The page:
Guillen, of course, is free to say or think anything he likes about Fidel Castro's murderous regime. (The Venezuelan native is evidently an outspoken fan of Castro wannabe Hugo Chavez, too.) This is America, after all.Wait. Murderous?
Don't get me wrong. I don't come here to praise Fidel or Raul Castro. As I noted in my part of the column: "Fidel Castro is a bad man." He certainly oppressive of his people's rights, and as Ben noted to me offline, there are a lot of people who have tried getting off the island using little more than an innertube. Cuba may be a lot of things, but it's not a socialist paradise.
Here's what Human Rights Watch has to say about Cuba: "Cuba remains the only country in Latin America that represses virtually all forms of political dissent. The government enforces political conformity using harassment, invasive surveillance, threats of imprisonment, and travel restrictions."
And here is what Amnesty International said in its 2011 report on the country: "Prisoner of conscience Orlando Zapata Tamayo died on 23 February following a prolonged hunger strike. He was one of 75 people arrested during a crackdown by the authorities in March 2003, and was serving a 36-year prison term at the time of his death. A few months later, between July and December, the Cuban government released 41 prisoners of conscience following an agreement with the Spanish government and dialogue with the Catholic Church. All of those released, except one, left Cuba with their relatives."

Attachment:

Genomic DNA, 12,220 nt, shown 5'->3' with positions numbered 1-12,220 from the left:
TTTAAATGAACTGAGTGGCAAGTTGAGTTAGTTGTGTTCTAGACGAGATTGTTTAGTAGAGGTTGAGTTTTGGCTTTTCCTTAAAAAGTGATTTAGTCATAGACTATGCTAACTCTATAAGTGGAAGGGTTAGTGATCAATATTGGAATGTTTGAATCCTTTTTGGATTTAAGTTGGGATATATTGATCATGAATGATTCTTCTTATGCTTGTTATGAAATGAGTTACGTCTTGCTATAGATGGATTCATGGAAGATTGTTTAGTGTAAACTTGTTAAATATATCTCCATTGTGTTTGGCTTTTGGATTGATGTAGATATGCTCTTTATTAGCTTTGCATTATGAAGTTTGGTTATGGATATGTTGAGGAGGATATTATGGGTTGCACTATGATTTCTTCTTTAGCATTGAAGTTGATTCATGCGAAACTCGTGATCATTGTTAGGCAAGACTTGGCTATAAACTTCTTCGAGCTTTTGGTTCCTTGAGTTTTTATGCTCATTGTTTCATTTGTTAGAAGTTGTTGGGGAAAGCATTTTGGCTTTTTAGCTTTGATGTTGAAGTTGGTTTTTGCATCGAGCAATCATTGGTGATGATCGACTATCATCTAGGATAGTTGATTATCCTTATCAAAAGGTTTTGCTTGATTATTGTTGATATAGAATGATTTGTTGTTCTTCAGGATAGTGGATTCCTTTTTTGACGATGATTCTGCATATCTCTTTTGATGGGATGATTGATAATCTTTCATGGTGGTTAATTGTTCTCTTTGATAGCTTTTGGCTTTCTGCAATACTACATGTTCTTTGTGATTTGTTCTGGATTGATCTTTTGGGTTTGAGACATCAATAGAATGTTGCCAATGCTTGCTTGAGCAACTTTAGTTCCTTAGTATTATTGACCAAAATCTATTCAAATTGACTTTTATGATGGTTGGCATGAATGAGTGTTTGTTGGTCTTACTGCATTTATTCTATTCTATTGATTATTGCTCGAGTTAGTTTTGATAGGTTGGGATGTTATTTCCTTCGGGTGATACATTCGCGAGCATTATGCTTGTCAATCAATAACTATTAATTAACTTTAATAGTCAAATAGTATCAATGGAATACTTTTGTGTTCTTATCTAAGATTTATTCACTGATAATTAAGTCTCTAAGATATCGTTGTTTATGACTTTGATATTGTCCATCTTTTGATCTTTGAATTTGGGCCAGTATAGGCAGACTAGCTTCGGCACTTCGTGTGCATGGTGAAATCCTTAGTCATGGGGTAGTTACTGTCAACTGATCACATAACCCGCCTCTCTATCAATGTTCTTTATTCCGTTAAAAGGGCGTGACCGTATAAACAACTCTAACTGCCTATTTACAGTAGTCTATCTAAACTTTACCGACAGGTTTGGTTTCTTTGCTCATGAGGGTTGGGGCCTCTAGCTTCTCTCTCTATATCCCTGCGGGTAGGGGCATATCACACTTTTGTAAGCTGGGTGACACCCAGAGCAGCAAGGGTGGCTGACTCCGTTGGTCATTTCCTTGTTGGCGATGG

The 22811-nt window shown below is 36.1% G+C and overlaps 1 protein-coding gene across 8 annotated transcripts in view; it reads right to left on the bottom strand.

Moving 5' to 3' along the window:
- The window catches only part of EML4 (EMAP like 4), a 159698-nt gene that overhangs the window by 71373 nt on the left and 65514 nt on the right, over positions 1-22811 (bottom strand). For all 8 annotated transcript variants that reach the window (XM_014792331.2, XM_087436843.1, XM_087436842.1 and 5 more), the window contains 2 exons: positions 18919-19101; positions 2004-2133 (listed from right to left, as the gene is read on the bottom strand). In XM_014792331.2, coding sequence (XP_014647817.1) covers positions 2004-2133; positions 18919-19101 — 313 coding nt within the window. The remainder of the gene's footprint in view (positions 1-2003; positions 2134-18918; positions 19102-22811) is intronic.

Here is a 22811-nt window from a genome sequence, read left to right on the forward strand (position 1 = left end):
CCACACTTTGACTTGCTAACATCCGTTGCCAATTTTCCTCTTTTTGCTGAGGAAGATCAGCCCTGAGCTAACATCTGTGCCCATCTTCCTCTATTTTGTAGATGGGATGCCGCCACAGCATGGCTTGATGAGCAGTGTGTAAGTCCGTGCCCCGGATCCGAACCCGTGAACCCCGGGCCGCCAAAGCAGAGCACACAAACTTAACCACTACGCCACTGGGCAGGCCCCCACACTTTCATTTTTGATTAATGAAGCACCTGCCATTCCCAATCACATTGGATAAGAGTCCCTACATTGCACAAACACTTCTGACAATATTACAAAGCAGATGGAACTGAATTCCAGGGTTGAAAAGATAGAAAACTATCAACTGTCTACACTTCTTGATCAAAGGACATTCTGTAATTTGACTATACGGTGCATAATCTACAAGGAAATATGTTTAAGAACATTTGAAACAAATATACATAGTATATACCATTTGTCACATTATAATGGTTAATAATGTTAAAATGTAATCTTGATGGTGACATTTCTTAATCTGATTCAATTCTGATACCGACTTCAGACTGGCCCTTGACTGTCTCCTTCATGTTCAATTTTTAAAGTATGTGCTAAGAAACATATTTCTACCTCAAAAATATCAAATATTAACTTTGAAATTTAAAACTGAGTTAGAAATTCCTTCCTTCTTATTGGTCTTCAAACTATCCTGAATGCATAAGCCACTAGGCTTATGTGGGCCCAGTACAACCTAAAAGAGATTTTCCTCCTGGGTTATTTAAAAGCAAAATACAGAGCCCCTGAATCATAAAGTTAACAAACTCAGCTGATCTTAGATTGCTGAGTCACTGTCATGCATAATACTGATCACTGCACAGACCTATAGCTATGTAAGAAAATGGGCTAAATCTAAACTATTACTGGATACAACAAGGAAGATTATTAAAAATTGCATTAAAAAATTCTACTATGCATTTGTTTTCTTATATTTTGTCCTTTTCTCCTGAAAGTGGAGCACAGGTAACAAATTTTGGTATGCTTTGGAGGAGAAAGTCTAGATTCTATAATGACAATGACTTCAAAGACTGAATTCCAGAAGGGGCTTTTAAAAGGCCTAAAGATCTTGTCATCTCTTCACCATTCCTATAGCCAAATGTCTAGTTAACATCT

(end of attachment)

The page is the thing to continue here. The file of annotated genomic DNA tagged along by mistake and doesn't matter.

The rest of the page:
Strikingly absent from both accounts is any real mention of executions or mass graves. Recent reports out of Cuba suggest, in fact, that when political prisoners die...it's usually the result of a hunger strike. One can respect their choice of conscience while also recognizing that it's their choice.
This doesn't mean that Fidel is to be loved, clearly. Cuba is not a democracy. Basic rights are trampled. But there's a difference between a tinpot dictator and a genocidal dictator, and the Castro regime appears to fall in the former category.
I'm long past expecting policy toward Cuba to be rational, or for conservatives to use any but the most inflammatory language about Castro. And it's easy to accept the shorthand. We don't like dictators. Dictators are often murderous. Thus, Castro must be murderous.
It's at this point I expect to hear about Castro's actions in the 1960s and 1970s, about assassinations and the like. And, fair enough. But that was then. And using "murderous" to describe a government that appears to pose little threat obscures the actual choices and options that could be available to us.